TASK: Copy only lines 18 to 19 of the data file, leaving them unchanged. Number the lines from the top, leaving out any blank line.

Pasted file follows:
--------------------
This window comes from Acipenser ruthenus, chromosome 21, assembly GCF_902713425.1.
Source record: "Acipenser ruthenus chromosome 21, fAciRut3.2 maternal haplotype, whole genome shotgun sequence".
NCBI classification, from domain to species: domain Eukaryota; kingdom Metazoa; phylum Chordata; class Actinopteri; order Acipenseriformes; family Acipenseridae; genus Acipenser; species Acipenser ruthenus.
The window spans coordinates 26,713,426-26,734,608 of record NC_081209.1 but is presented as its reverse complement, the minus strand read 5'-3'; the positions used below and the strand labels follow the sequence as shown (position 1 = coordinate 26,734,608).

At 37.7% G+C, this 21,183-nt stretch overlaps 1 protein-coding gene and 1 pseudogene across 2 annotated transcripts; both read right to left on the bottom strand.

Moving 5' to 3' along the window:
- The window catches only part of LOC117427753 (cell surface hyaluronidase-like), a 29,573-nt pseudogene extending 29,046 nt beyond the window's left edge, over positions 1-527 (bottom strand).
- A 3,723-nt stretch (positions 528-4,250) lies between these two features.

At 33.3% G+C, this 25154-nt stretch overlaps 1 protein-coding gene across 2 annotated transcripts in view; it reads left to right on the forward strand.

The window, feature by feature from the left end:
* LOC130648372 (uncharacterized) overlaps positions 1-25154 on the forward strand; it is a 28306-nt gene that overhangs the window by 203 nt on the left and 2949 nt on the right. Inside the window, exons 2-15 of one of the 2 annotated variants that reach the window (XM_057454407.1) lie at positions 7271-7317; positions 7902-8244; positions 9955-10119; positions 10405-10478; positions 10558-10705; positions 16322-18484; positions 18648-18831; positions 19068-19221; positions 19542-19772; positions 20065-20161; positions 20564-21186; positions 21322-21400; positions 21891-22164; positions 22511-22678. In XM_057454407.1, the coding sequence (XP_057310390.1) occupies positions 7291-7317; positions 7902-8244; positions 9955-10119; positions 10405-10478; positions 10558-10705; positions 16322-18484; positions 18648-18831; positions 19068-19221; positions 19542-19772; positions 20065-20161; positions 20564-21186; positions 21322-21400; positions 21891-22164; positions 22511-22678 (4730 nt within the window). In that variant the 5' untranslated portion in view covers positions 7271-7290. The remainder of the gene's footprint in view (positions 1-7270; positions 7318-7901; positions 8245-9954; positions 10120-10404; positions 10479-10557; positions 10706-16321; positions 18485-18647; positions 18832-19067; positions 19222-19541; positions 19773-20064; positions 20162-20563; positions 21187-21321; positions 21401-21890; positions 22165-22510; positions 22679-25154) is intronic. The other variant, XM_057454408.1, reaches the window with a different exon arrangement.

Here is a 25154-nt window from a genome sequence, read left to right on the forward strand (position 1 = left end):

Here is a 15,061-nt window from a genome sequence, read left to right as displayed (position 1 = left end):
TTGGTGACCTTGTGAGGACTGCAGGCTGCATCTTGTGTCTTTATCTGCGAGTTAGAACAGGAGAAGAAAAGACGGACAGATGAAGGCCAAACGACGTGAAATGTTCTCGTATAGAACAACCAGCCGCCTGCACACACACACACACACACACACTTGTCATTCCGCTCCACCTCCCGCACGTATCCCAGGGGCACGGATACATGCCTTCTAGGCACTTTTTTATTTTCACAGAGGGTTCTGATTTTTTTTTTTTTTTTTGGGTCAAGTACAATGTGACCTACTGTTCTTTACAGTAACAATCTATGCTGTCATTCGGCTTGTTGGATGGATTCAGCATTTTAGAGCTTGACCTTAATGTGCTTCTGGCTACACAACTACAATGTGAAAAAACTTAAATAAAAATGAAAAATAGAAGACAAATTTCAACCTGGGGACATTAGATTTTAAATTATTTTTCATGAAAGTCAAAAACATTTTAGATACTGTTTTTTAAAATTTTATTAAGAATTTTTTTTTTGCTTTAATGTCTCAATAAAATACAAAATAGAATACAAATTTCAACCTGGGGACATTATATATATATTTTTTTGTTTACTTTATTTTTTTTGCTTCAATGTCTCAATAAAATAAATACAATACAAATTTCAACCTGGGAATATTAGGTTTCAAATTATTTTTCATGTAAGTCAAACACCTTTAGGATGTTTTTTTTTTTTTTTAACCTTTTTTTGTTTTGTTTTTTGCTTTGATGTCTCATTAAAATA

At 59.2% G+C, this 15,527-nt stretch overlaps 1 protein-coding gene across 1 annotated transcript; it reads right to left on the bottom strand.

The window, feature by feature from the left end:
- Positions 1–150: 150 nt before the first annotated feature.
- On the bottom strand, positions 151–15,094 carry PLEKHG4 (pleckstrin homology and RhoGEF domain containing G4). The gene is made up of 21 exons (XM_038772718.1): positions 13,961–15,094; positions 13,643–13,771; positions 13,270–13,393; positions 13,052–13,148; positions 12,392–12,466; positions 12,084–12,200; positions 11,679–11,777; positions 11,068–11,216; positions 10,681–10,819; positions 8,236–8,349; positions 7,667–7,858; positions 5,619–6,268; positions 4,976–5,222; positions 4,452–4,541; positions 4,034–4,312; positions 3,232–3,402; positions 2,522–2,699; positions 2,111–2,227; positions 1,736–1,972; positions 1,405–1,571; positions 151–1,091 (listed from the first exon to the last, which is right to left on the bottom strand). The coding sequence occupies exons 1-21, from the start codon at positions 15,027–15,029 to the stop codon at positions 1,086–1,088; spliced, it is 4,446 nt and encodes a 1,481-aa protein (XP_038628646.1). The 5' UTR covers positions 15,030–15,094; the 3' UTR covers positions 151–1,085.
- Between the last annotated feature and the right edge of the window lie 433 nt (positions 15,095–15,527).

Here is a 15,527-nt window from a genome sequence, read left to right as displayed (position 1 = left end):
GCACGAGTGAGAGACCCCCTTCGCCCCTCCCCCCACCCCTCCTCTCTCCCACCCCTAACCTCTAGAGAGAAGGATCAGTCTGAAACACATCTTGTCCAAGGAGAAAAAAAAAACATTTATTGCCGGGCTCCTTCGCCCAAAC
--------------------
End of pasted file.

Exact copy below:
- On the bottom strand, positions 151–15,094 carry PLEKHG4 (pleckstrin homology and RhoGEF domain containing G4). The gene is made up of 21 exons (XM_038772718.1): positions 13,961–15,094; positions 13,643–13,771; positions 13,270–13,393; positions 13,052–13,148; positions 12,392–12,466; positions 12,084–12,200; positions 11,679–11,777; positions 11,068–11,216; positions 10,681–10,819; positions 8,236–8,349; positions 7,667–7,858; positions 5,619–6,268; positions 4,976–5,222; positions 4,452–4,541; positions 4,034–4,312; positions 3,232–3,402; positions 2,522–2,699; positions 2,111–2,227; positions 1,736–1,972; positions 1,405–1,571; positions 151–1,091 (listed from the first exon to the last, which is right to left on the bottom strand). The coding sequence occupies exons 1-21, from the start codon at positions 15,027–15,029 to the stop codon at positions 1,086–1,088; spliced, it is 4,446 nt and encodes a 1,481-aa protein (XP_038628646.1). The 5' UTR covers positions 15,030–15,094; the 3' UTR covers positions 151–1,085.
- Between the last annotated feature and the right edge of the window lie 433 nt (positions 15,095–15,527).